Helmeted hornbills’ solid red beak sells for several times the price of elephant ivory due to soaring demand on the Chinese black market
Damian Carrington, Johannesburg
Wednesday 28 September 2016 08.48 BST Last modified on Wednesday 28 September 2016 22.00 BST
A virtually unknown ivory poaching crisis is rapidly driving one of the world’s most spectacular birds to extinction, a global wildlife summit has heard.
The helmeted hornbill, found mainly in Indonesia, Borneo and Thailand, has a solid red beak which sells as a “red ivory” on the black market, for several times the price of elephant ivory. The huge birds have been caught for centuries for their tail feathers, prized by local communities, but since 2011 poaching has soared to feed Chinese demand for carving ivory, even though the trade is illegal, sending the hornbill into a death spiral.
The bird, which can have a wingspan of 2m, was officially listed as “near threatened” in 2012 but within three years had plunged three danger levels to “critically endangered”. Over 2,100 heads were seized in Indonesia and China in the two years up to August 2014, according to the Species Survival Network, and some estimates suggest 6,000 a year are killed.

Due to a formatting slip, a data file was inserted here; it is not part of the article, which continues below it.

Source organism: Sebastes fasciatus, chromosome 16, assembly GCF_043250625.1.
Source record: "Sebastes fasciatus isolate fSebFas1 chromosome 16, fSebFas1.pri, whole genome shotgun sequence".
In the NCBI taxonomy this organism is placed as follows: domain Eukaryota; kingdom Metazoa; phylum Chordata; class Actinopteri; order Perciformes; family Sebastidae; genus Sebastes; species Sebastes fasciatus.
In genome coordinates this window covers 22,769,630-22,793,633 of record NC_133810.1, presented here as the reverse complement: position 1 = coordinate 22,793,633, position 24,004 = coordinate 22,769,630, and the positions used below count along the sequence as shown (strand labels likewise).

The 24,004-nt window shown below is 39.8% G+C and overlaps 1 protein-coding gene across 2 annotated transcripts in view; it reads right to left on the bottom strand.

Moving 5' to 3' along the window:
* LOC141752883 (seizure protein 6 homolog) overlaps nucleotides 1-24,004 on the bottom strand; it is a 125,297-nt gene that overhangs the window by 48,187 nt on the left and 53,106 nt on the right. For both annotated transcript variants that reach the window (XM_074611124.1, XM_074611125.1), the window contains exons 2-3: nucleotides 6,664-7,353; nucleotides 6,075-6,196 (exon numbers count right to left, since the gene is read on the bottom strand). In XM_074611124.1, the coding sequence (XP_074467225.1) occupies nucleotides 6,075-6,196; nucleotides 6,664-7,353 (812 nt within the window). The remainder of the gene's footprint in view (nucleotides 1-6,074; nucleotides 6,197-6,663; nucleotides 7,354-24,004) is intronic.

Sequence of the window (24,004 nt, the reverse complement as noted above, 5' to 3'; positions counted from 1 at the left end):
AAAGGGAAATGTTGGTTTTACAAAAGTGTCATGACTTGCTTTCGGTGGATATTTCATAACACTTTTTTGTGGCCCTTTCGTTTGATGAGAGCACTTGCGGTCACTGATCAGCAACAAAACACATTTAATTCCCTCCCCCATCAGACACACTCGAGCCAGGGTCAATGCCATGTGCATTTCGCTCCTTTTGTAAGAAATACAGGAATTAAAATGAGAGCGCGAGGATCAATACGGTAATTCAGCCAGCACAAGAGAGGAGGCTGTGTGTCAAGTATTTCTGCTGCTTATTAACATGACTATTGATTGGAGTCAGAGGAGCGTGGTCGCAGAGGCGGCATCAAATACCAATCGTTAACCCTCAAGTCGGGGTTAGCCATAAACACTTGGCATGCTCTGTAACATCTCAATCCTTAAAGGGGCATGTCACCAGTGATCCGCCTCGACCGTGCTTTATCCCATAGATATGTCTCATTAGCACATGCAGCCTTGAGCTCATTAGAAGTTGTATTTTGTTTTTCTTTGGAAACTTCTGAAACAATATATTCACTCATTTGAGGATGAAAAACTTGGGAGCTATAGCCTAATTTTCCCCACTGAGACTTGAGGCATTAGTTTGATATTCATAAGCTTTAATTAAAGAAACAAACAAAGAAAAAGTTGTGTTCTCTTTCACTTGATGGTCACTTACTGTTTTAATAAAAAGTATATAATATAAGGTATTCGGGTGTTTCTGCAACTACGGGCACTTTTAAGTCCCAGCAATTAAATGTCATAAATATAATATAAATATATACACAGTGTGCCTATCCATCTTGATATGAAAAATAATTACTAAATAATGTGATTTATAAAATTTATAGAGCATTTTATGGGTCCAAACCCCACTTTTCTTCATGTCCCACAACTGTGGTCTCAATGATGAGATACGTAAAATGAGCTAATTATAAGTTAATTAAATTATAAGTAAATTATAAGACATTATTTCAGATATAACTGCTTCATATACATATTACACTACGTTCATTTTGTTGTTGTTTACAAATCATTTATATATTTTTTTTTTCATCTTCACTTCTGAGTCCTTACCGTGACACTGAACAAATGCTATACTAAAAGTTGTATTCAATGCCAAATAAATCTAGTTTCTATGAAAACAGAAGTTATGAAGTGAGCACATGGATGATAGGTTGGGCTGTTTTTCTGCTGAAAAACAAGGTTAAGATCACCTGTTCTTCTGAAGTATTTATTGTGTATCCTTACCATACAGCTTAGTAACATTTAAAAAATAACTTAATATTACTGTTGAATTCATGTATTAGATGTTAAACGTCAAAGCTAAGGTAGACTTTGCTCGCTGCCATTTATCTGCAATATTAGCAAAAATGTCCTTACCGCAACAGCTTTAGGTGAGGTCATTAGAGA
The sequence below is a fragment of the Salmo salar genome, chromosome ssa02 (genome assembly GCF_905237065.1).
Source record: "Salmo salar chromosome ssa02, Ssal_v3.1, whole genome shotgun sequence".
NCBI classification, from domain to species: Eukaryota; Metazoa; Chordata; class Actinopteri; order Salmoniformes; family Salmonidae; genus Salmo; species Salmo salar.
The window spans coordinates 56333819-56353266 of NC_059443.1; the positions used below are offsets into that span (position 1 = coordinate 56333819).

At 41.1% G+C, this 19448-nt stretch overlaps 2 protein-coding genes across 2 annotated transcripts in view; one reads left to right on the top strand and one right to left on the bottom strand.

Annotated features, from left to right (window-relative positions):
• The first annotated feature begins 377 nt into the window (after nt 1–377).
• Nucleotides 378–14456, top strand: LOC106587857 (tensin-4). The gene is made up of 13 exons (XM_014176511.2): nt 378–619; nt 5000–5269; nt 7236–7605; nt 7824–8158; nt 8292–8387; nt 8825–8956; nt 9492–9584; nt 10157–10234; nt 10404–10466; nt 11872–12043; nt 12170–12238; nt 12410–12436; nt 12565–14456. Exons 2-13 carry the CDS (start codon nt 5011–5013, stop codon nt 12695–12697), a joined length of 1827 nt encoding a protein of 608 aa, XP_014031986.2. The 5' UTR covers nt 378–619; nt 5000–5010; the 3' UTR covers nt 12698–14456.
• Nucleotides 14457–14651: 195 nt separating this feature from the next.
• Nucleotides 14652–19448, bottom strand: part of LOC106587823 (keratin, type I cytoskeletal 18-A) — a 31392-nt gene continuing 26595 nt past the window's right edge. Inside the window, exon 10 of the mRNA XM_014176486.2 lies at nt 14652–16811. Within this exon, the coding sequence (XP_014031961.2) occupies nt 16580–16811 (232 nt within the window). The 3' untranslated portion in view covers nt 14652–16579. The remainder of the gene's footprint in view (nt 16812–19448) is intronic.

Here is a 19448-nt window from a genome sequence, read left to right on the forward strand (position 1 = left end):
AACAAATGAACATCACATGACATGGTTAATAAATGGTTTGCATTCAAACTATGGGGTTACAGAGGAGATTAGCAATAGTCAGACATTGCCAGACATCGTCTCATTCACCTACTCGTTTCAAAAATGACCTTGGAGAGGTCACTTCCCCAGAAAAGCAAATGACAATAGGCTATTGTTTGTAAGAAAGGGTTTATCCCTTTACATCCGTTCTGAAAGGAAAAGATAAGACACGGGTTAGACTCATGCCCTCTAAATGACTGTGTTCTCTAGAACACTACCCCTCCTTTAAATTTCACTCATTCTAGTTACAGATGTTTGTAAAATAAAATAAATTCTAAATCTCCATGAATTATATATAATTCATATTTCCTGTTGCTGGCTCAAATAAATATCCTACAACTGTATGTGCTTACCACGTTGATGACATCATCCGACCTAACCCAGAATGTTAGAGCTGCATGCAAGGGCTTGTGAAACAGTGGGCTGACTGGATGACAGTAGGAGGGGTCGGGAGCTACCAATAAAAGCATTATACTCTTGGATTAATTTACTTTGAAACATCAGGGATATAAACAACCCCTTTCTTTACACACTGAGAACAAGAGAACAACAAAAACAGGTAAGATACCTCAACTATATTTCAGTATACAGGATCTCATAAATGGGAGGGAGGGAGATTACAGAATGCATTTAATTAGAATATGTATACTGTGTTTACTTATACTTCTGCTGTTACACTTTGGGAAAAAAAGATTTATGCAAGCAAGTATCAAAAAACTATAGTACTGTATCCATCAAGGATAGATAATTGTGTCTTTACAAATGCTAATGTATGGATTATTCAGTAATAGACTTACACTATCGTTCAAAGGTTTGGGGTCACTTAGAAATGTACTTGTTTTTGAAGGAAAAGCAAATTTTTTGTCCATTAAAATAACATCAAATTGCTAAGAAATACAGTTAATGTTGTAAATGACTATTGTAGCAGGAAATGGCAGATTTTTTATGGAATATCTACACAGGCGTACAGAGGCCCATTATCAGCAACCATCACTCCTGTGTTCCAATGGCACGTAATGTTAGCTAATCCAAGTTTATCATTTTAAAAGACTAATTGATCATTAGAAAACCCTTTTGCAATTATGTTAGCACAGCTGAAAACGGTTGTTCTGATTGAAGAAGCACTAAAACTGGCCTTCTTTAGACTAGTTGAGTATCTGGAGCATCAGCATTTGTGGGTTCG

The government of Indonesia set out the hornbill’s plight on Tuesday in front of the 182 nations of the Convention on International Trade in Endangered Species, gathered in Johannesburg, South Africa. Cites had already given its highest level protection to the hornbill in 1975 – all trade is illegal. But Indonesia demanded more international action to break the crime syndicates that smuggle the beak ivory, known as casques.
“The high price reached by the casques motivates hunters to kill all the hornbills they cross, including juvenile birds,” said the Cites delegate from Indonesia, where police have arrested and prosecuted 15 hornbill traffickers since 2015. “The illegal trade in elephant ivory and rhino horn has been well documented, however, the illegal trade in casques has been little known. If this highly profitable illegal trade is not curbed, the existence of this majestic species is in danger and is likely to lead to extinction.”
“It is in huge trouble,” said Elizabeth Bennett, from the Wildlife Conservation Society. “They have this fabulous call, that ends in cackling laughter, which you can hear from a mile away. But they are incredibly easy to hunt because of that call: it must be the most spectacular bird call on the planet.”